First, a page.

After shrinking a large ext3
partition using gparted
to make space for an additional partition, I did not take sufficient care to notice the leading partition I newly created with cfdisk
subsequently was denoted as sdc2
instead of sdc1
, as one might expect.
Thus woe ensued when I issued a mkdosfs -F 32 /dev/sdc1
command without a closer look at the new partition numbering.
So the interesting question now was, what can be salvaged from an ext3 filesystem with overwritten superblock (as well as a few of the inodes)?
Luckily, the erroneous reformatting was FAT32, not ext3, which would have caused the inode block pointers to be zeroed, to quote the ext3 FAQ
In order to ensure that ext3 can safely resume an unlink after a crash, it actually zeros out the block pointers in the inode, whereas ext2 just marks these blocks as unused in the block bitmaps and marks the inode as "deleted" and leaves the block pointers alone.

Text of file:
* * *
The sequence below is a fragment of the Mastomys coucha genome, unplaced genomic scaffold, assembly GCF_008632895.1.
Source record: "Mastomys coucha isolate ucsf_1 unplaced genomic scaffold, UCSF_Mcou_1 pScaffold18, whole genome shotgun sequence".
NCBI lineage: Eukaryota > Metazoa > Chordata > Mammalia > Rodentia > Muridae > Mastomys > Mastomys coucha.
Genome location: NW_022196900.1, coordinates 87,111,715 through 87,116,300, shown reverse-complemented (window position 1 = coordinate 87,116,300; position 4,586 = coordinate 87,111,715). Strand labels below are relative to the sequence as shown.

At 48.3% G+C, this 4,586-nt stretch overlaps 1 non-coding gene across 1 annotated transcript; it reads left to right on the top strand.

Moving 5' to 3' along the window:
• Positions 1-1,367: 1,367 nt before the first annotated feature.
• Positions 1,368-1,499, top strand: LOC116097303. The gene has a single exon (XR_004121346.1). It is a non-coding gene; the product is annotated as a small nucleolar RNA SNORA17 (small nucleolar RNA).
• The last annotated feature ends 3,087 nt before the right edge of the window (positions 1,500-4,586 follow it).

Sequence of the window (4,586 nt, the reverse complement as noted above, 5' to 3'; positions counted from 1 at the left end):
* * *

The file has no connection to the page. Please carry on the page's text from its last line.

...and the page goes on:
What could be done was this:
- Find out the location of the backup superblocks, either using
- mke2fs -n /dev/sdc1 or
- testdisk (Advanced>Choose sdc2>Superblock)
- Call e2fsck -b 163840 -B 4096 /dev/sdc1 (for a blocksize of 4096 that backup superblock at 163840 should be in the list you produced in the step before)
- Check lost+found for what has been be salvaged by e2fsck - not bad at all, without having had to resort to file scrubbing tools like foremost or magicrescue (both available in Ubuntu)
- At actual loss were the inodes directly overwritten by the two FATs - sort of a black eye I came away with, really...